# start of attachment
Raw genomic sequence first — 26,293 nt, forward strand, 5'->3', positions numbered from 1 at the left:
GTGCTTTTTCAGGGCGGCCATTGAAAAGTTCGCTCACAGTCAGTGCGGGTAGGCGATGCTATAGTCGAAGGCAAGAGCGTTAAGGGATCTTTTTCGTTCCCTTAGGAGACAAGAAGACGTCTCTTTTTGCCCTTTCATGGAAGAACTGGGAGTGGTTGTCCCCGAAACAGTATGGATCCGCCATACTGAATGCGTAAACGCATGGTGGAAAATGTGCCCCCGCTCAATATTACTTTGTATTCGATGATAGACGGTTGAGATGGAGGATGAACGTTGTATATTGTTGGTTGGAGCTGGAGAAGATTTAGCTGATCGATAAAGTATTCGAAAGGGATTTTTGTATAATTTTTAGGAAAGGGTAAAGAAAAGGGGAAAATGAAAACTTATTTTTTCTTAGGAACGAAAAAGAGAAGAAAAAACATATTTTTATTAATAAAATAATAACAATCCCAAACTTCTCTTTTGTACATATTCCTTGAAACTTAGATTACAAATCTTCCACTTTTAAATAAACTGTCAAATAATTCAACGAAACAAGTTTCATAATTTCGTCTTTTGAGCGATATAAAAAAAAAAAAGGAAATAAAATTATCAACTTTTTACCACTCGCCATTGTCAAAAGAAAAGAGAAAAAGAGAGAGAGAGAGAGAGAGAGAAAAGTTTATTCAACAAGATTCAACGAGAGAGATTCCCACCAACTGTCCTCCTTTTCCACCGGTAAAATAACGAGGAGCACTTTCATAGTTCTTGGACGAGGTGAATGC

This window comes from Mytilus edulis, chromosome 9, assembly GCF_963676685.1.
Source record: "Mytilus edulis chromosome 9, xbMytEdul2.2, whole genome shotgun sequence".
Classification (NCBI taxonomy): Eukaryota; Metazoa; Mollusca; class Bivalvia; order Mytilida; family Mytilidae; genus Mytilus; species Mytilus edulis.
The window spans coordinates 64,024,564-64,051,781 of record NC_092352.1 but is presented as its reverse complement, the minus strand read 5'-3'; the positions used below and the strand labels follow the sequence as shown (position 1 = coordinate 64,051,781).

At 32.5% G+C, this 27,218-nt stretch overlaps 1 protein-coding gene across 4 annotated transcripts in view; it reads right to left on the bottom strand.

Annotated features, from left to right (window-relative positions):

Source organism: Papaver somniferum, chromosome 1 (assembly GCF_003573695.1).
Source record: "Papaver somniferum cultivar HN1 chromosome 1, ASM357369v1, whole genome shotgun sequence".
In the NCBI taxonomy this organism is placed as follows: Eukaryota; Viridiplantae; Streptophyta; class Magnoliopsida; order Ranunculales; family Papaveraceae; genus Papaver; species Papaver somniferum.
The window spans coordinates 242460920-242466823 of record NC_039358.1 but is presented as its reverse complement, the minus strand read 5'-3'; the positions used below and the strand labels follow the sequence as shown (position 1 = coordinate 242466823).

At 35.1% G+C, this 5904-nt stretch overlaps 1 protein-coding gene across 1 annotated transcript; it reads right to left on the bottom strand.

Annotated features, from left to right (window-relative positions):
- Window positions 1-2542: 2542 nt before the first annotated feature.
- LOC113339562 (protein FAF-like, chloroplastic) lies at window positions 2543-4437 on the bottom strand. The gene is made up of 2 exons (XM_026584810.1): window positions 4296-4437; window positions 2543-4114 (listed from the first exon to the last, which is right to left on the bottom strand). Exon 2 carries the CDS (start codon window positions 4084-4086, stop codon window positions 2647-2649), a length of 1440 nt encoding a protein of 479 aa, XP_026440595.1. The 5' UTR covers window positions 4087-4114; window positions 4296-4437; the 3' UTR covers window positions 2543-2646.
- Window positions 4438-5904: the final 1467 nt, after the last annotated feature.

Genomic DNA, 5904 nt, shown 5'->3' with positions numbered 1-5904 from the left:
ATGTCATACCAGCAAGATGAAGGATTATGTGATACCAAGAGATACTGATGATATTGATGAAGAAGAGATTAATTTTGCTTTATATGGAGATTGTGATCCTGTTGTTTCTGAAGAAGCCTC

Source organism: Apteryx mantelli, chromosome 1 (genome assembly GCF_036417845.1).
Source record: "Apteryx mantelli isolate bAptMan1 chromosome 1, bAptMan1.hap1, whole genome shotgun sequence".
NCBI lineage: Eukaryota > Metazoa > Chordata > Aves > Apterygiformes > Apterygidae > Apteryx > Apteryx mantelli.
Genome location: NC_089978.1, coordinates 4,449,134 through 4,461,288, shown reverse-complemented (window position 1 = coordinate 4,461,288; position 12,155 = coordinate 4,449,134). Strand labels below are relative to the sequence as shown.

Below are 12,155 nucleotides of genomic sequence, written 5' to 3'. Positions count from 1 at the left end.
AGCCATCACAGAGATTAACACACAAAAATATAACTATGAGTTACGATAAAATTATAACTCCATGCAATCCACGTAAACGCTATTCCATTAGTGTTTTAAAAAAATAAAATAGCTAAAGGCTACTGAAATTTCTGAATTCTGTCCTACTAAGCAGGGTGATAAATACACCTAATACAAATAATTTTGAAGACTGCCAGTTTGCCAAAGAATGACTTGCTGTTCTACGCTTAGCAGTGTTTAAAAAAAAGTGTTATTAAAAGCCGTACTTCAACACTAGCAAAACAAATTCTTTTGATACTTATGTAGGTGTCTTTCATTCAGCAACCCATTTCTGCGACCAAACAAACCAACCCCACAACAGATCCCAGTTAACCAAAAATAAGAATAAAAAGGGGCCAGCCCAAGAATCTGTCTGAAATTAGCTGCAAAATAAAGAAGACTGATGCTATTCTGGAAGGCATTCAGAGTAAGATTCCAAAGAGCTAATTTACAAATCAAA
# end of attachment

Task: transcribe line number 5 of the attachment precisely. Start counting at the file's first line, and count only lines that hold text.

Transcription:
Classification (NCBI taxonomy): Eukaryota; Metazoa; Mollusca; class Bivalvia; order Mytilida; family Mytilidae; genus Mytilus; species Mytilus edulis.